McArthur River could expand up to 5.5 MT a year with higher consequent output by both improving recoveries of zinc and making the bulk concentrate attractive for electrolytic smelters. Glencore is aware of technology that they can implement at their San Juan de Nieva and Nordenham smelters to be able to introduce this concentrate into their smelters. As far as I can tell, they have not committed to doing so (but I could be wrong). McArthur River was at one time touted as producing up to 800,000 T a year of bulk concentrate containing roughly 350,000 T of zinc. This is substantially above the output at the mine prior to the October 2015 announcement of curtailed production.
Mining at George Fisher will likely be constrained by hoisting capacity. An increase in hoisting from 4.5 MT to perhaps 5.0 MT may be possible to modestly increase output. Further improvements in the mill to raise zinc recoveries are also possible.
A good summary of ASX listed companies with zinc assets is provided by Rox Resources on page 25 of the presentation found here.
This deposit, adjacent to the McArthur River deposit in the Northern Territory, appears to have good potential for large scale zinc mine development. This could be a big mine, potentially a Tier 1 asset, unlike the slew of generally “ma and pa” small ramp operations prevalent in Australia today. A production rate in the order of 2 MT a year could produce in excess of 200,000 T a year of zinc for + 20 years if all the stars aligned correctly. (Remember, I’m the guy that designed the 150,000 T a year underground zinc mine 8 km away from this deposit so that statement is not promotional bullshit.) Inferred resources here are 58 MT @ 11.1% Zn and 1.6% Pb. This deposit reminds me of McArthur River or Tara in Ireland or perhaps even the Sullivan mine in BC Canada (minus the silver). With Red Dog slowly winding down, this could be Teck’s premier zinc asset with a bit of vision that they currently appear to be lacking.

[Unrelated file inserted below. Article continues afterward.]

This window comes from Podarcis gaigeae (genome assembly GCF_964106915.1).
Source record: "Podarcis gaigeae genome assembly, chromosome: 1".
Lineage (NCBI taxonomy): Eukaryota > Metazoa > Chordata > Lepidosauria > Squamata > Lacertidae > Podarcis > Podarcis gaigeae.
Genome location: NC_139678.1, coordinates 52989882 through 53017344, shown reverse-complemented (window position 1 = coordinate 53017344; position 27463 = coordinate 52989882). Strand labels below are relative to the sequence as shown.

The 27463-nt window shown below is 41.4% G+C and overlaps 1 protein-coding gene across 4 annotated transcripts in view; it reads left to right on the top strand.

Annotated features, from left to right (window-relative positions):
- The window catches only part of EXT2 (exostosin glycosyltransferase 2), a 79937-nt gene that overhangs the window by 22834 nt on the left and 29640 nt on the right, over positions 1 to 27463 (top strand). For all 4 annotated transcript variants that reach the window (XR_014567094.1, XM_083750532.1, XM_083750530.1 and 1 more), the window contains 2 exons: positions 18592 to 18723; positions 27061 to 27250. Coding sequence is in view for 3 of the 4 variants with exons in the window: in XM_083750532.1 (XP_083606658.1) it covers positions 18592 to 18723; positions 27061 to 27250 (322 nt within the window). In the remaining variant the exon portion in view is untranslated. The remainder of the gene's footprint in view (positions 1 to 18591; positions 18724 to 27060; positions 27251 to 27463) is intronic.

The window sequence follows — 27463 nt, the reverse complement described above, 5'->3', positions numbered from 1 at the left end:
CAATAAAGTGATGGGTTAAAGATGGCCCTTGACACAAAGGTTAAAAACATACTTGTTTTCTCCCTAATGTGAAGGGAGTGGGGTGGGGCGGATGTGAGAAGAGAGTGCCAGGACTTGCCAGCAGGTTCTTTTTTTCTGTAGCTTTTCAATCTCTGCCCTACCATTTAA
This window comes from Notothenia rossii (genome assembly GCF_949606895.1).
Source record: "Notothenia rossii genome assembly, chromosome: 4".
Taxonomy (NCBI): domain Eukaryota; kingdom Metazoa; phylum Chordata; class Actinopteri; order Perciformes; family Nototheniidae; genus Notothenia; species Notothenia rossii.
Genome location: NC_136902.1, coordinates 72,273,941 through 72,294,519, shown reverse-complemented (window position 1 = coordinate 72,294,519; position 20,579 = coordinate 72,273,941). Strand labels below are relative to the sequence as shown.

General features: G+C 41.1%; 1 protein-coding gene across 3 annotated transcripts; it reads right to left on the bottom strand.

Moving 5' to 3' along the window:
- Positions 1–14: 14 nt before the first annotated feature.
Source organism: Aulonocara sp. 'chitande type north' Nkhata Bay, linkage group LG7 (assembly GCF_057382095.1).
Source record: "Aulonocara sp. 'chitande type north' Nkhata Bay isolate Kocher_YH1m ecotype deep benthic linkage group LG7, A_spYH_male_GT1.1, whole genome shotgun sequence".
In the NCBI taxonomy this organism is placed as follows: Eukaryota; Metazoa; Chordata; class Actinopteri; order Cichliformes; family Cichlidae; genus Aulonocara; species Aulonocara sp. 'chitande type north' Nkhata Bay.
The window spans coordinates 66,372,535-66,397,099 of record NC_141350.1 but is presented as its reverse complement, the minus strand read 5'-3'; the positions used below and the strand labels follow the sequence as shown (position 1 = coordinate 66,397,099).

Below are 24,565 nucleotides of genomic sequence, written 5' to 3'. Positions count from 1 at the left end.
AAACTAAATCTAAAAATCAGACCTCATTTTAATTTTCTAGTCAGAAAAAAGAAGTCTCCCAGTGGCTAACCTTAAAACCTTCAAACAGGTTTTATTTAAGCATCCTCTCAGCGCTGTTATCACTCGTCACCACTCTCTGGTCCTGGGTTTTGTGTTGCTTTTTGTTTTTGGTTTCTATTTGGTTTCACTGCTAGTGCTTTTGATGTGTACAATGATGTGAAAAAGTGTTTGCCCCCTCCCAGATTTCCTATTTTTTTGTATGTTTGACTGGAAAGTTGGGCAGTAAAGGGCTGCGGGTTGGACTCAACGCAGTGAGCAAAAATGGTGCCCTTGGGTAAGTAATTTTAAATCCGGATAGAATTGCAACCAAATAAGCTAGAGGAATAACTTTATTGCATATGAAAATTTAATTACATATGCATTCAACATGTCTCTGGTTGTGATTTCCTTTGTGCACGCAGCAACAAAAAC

Teck Resources is close to earning a 70% interest with Rox Resources holding the remaining 30%. However two weeks ago Marindi announced the acquisition of Rox’s portion for a mere $8M here. WTF? Teck are taking a very slow approach to this drilling and appraisal which is surprising for a company with a virtually empty cupboard of new projects. Has Teck lost their way and are in need of a bit of a shakeup? Most of the drilling is on wide spacing. The inferred resource drill spacing is as wide as 500 m. However, the continuity for this type of deposit is excellent as we witnessed at McArthur River. So I have no issues with the inferred resource at all.
Yes, this is a relatively deep deposit (500-1000 m) by Australian standards and would likely require a hoisting shaft to reach its full potential. The inclined conveying approach used by Newcrest in NSW and soon by Rio Tinto at Oyu Tolgoi (and indeed what I implemented for McArthur River in 1991) is another possibility. The depth is peanuts compared to most locations around the world but Australians seem to find it intimidating since they are not shaft sinkers and have become accustomed to their trucks.